XO Jen


  2. I wonder if that is where I get my uneasyness with change. I am an ACOA. I too am staggered by how much changes and how time passes by. I have two graduated from high school now. Hard to believe. I related to much of your post.




    • Hello there Chaz!

      Louise Behiel has written a whole series of posts about the characteristics of ACOA. I had a therapist help me identify my weird reactions to change. It is most surely a part of our childhoods. ACOA’s grew up in some chaos and consequently we hunger for predictability. I have been and am still a recovering “control woman” because of my need or desire to have things happen in a way that makes sense to me.

      TWO teenagers! You are blessed and ANY and ALL advice on how to survive the teen years is MUCH appreciated. I sit still and watch and listen and Prayer seems to be my only hope of making it through this time. I am going to have to Turn this one over….

      Peace, Jen


      • Thanks Jen… I’ve looked up Louise Behiel’s blog and look forward to reading more. ACOA theory certainly describes much of who I am.

        I had also found lots of insights at another wordpress blooger, Donna’s site, acoarcovery.wordpress.com She gets right into the inner child descriptors which I had previously thought of as a bunch of pop psych babble bs but found they really form meaningful and helpful analogies of how we have been affected by our early experiences.

        See ya on the blogs! Chaz


  3. Change can often be a difficult thing to accept – but we all need it in our lives to prevent spiritual stagnation. And a good bop on the dancefloor is never wrong!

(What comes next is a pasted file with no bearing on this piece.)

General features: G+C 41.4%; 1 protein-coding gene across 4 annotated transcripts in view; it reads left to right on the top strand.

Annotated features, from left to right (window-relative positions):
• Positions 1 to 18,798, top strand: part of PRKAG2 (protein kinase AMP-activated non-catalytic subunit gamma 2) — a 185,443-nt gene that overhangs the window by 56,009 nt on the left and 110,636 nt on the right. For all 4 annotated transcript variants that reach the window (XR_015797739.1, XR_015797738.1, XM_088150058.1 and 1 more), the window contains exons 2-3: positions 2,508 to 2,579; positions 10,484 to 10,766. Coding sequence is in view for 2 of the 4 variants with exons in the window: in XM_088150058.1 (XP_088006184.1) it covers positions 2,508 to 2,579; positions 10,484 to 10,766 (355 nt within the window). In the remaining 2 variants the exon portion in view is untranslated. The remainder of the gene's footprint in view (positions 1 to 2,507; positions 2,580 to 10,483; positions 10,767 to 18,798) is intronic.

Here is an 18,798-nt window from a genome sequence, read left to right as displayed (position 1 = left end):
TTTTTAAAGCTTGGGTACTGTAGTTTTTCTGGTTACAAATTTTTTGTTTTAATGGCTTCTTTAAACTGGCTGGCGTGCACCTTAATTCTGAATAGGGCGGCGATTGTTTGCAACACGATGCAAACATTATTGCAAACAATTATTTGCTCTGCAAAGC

• Hello there !

      YES! I love the way you look at it. Without change there is no growth. AND growing up with eccentric alcoholics DOES inform my reactions to change. I have a deep desire for dependability that grew out of a childhood of chaos. Now, that childhood was also filled with deep moments of the presence of my God and deepened and informed my faith: I made it out. My God did that.

      My God and Dancing…. keeps me sane! or as sane as I am anyway… : )

      Thank you very much for your words of wisdom and thank you for being here..

      Peace, Jen


  4. I like what gingerfightback said.
    Because I really don’t do well with stagnation of any kind.
    Change? It’s live.


    • Hey YOU!

      Good point! It is weird now that you mention it, I tend to thrive in chaos but crave stagnation. Does that make ANY sense? Until the house I live in now, I never lived in one place for more than 5 years. When the 5 year mark was closing in here I started looking for a new house. I WANTED NEEDED to move. I wanted the change the chaos of boxes and change. I am now here over 13 years; I still can feel the odd tug of Chaos: move move move. My Kid was at the same school for 9 years. MAN that was another weird thing.

      Change: it is alive. me? I live in Fear. damn…

      SO glad to ‘see’ you!!!

      XO Jen


  5. Beautiful poem! Induces such bittersweet emotions. This needs to be published!


  6. Lots of changes once your child starts high school. Enjoy every moment for the time will go quickly and they will be leaving the nest…..


  7. Oh, it’s so good to be here and read your poetic musings again! We were in Alaska thinking of his first days of school, praying for you and for him and for the changes even as you were writing this. Connected again feels good. Thank you for blogging. I love reading what you’re thinking.